March Madness – Lessons in Leadership

By the time this article reaches you the Final Four in college basketball will be completed. But I have to say, what a great example this whole “madness” process represents in intensity – and leadership. This great series started in 1939 and the intensity has steadily grown until it’s a modern day sports mega phenomenon.

I am fascinated by it, first because college sports are my favorite, but perhaps even more because of the reminder of what leadership, through focus and intensity, can create. I can’t think about the Final Four without thinking about John Wooden’s coaching leadership at UCLA. Coach Wooden lead UCLA to 10 National Championships during his coaching tenure at UCLA. At 99, the “legend” remains a reminder of the kind of leadership that inspires commitment. This quote in particular stands out for me as one of the most meaningful insights into Coach Wooden’s genius:

A player who makes a team great is more valuable than a great player. Losing yourself in the group, for the good of the group, that’s teamwork.

So, in honor of a coach that brought so much to the game – beyond the sport itself – we wanted to share with you this month some of Coach Wooden’s contribution to leadership. His famous Pyramid of Success contains 12 great leadership building guidelines (see his web site). The one guideline that I bring to your attention in this article is:

Self-Control – Control of your organization begins with control of yourself. Be disciplined.

The above two quotes really are mutually supportive and in fact are essential for exceptional performance, be it sports or business. Teamwork, that all important phenomenon that enables results beyond individual effort, starts with individual effort – self control. It’s the kind of self control that enables you to prepare to contribute to the team to (a) bring your best self to the game, and (b) bring out the best game in others. To get to the BIG games, Coach Wooden might ask each of us these questions:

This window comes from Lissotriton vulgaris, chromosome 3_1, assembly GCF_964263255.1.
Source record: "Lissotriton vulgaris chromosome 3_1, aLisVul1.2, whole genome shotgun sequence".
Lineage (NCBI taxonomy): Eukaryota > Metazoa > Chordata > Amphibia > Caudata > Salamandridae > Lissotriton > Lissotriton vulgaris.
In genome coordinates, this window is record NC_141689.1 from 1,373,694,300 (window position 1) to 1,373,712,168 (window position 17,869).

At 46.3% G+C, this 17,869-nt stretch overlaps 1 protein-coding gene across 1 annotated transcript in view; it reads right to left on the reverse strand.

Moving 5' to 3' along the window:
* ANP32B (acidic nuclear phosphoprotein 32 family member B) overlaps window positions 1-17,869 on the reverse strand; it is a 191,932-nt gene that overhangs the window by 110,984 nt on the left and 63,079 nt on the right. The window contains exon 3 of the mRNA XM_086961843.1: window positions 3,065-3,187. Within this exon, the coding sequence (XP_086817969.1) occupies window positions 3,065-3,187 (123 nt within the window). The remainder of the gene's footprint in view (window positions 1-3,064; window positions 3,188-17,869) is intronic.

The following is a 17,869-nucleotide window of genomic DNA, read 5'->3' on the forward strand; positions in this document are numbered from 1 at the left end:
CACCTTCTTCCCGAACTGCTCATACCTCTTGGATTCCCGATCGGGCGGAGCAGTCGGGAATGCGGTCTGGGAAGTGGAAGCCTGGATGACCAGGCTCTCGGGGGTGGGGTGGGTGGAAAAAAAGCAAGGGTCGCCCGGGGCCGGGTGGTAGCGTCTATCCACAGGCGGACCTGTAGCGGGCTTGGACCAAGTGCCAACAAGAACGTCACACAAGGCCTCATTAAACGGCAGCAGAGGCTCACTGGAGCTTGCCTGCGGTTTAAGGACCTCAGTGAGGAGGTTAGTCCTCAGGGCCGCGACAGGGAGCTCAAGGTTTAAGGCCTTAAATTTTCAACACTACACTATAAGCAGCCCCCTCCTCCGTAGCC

• What are you doing to bring your best self to the game?
  • What does your preparation regimen look like?
  • How hard are you pushing yourself – stretching or coasting?
  • What do your actions that bring out the best in others look like?
  • Are those actions predictable and effective?

And then Coach Wooden might say…

Get some feedback and look for what else you can work on.

Not bad advice, whether you are playing forward, guard or senior manager.

Be sure to check out the Coach’s web site:

Hal Johnson is Chairman/Co-founder of LeadershipOne, a transition consulting firm. He may be reached at (916) 391-3042 or at [email protected].